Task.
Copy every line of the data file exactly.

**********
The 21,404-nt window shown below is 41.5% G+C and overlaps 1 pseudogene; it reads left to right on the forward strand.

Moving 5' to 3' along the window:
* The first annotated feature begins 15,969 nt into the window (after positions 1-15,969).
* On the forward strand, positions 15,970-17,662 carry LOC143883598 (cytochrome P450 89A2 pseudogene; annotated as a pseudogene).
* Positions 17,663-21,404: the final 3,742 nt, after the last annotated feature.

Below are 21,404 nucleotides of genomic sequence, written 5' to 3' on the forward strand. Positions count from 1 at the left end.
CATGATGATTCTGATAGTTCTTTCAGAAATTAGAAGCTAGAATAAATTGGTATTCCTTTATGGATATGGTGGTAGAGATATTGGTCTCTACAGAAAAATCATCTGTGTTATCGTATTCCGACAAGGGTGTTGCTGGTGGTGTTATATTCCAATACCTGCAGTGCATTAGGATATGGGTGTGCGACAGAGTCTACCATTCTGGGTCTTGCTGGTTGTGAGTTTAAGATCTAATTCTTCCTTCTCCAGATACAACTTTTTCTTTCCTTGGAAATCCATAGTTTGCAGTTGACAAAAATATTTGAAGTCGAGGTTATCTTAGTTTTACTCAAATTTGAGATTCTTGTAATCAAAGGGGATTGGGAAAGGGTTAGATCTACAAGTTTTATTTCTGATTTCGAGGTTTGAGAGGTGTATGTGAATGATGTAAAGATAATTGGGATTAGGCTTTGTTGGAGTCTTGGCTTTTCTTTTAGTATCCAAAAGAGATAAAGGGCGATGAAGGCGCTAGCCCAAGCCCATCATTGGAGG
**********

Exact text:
The 21,404-nt window shown below is 41.5% G+C and overlaps 1 pseudogene; it reads left to right on the forward strand.

Moving 5' to 3' along the window:
* The first annotated feature begins 15,969 nt into the window (after positions 1-15,969).
* On the forward strand, positions 15,970-17,662 carry LOC143883598 (cytochrome P450 89A2 pseudogene; annotated as a pseudogene).
* Positions 17,663-21,404: the final 3,742 nt, after the last annotated feature.

Below are 21,404 nucleotides of genomic sequence, written 5' to 3' on the forward strand. Positions count from 1 at the left end.
CATGATGATTCTGATAGTTCTTTCAGAAATTAGAAGCTAGAATAAATTGGTATTCCTTTATGGATATGGTGGTAGAGATATTGGTCTCTACAGAAAAATCATCTGTGTTATCGTATTCCGACAAGGGTGTTGCTGGTGGTGTTATATTCCAATACCTGCAGTGCATTAGGATATGGGTGTGCGACAGAGTCTACCATTCTGGGTCTTGCTGGTTGTGAGTTTAAGATCTAATTCTTCCTTCTCCAGATACAACTTTTTCTTTCCTTGGAAATCCATAGTTTGCAGTTGACAAAAATATTTGAAGTCGAGGTTATCTTAGTTTTACTCAAATTTGAGATTCTTGTAATCAAAGGGGATTGGGAAAGGGTTAGATCTACAAGTTTTATTTCTGATTTCGAGGTTTGAGAGGTGTATGTGAATGATGTAAAGATAATTGGGATTAGGCTTTGTTGGAGTCTTGGCTTTTCTTTTAGTATCCAAAAGAGATAAAGGGCGATGAAGGCGCTAGCCCAAGCCCATCATTGGAGG